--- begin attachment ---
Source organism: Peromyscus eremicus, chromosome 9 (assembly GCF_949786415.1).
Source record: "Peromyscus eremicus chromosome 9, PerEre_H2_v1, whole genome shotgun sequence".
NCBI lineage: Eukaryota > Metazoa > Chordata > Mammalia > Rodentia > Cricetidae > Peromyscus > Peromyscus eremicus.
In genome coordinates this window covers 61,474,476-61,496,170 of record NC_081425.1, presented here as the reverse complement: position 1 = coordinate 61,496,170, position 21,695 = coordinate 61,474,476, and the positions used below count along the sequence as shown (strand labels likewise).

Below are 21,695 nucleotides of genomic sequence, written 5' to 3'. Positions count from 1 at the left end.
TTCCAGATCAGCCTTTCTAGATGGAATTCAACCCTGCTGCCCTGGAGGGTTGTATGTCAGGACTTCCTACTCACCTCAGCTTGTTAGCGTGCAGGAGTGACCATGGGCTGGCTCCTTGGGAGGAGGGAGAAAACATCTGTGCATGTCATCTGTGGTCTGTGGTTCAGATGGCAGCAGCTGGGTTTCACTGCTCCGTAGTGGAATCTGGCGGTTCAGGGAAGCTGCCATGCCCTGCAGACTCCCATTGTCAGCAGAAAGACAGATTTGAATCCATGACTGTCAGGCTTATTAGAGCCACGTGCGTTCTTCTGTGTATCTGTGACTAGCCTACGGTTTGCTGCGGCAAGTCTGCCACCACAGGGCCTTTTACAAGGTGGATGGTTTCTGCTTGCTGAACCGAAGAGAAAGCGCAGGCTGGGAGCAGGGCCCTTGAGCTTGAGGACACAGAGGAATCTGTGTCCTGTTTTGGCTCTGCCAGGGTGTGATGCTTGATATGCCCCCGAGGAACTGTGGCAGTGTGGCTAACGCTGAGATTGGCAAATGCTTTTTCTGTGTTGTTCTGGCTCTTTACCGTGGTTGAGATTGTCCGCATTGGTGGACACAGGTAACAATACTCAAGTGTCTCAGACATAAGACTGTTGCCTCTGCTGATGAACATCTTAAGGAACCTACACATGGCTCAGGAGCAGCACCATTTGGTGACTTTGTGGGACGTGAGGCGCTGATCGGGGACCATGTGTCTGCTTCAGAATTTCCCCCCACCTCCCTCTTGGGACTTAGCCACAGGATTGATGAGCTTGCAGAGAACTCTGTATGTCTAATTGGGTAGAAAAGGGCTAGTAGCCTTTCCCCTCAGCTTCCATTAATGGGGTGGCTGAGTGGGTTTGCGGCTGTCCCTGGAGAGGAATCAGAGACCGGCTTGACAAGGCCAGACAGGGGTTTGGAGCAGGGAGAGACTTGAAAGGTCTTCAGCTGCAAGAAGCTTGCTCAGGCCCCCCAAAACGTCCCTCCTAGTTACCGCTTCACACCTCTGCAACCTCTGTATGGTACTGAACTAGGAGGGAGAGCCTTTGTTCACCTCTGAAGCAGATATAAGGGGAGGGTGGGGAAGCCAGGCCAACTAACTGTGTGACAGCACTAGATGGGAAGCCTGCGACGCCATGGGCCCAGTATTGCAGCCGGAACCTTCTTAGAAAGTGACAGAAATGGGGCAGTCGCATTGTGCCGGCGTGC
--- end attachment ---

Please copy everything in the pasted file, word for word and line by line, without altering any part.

Source organism: Peromyscus eremicus, chromosome 9 (assembly GCF_949786415.1).
Source record: "Peromyscus eremicus chromosome 9, PerEre_H2_v1, whole genome shotgun sequence".
NCBI lineage: Eukaryota > Metazoa > Chordata > Mammalia > Rodentia > Cricetidae > Peromyscus > Peromyscus eremicus.
In genome coordinates this window covers 61,474,476-61,496,170 of record NC_081425.1, presented here as the reverse complement: position 1 = coordinate 61,496,170, position 21,695 = coordinate 61,474,476, and the positions used below count along the sequence as shown (strand labels likewise).

Below are 21,695 nucleotides of genomic sequence, written 5' to 3'. Positions count from 1 at the left end.
TTCCAGATCAGCCTTTCTAGATGGAATTCAACCCTGCTGCCCTGGAGGGTTGTATGTCAGGACTTCCTACTCACCTCAGCTTGTTAGCGTGCAGGAGTGACCATGGGCTGGCTCCTTGGGAGGAGGGAGAAAACATCTGTGCATGTCATCTGTGGTCTGTGGTTCAGATGGCAGCAGCTGGGTTTCACTGCTCCGTAGTGGAATCTGGCGGTTCAGGGAAGCTGCCATGCCCTGCAGACTCCCATTGTCAGCAGAAAGACAGATTTGAATCCATGACTGTCAGGCTTATTAGAGCCACGTGCGTTCTTCTGTGTATCTGTGACTAGCCTACGGTTTGCTGCGGCAAGTCTGCCACCACAGGGCCTTTTACAAGGTGGATGGTTTCTGCTTGCTGAACCGAAGAGAAAGCGCAGGCTGGGAGCAGGGCCCTTGAGCTTGAGGACACAGAGGAATCTGTGTCCTGTTTTGGCTCTGCCAGGGTGTGATGCTTGATATGCCCCCGAGGAACTGTGGCAGTGTGGCTAACGCTGAGATTGGCAAATGCTTTTTCTGTGTTGTTCTGGCTCTTTACCGTGGTTGAGATTGTCCGCATTGGTGGACACAGGTAACAATACTCAAGTGTCTCAGACATAAGACTGTTGCCTCTGCTGATGAACATCTTAAGGAACCTACACATGGCTCAGGAGCAGCACCATTTGGTGACTTTGTGGGACGTGAGGCGCTGATCGGGGACCATGTGTCTGCTTCAGAATTTCCCCCCACCTCCCTCTTGGGACTTAGCCACAGGATTGATGAGCTTGCAGAGAACTCTGTATGTCTAATTGGGTAGAAAAGGGCTAGTAGCCTTTCCCCTCAGCTTCCATTAATGGGGTGGCTGAGTGGGTTTGCGGCTGTCCCTGGAGAGGAATCAGAGACCGGCTTGACAAGGCCAGACAGGGGTTTGGAGCAGGGAGAGACTTGAAAGGTCTTCAGCTGCAAGAAGCTTGCTCAGGCCCCCCAAAACGTCCCTCCTAGTTACCGCTTCACACCTCTGCAACCTCTGTATGGTACTGAACTAGGAGGGAGAGCCTTTGTTCACCTCTGAAGCAGATATAAGGGGAGGGTGGGGAAGCCAGGCCAACTAACTGTGTGACAGCACTAGATGGGAAGCCTGCGACGCCATGGGCCCAGTATTGCAGCCGGAACCTTCTTAGAAAGTGACAGAAATGGGGCAGTCGCATTGTGCCGGCGTGC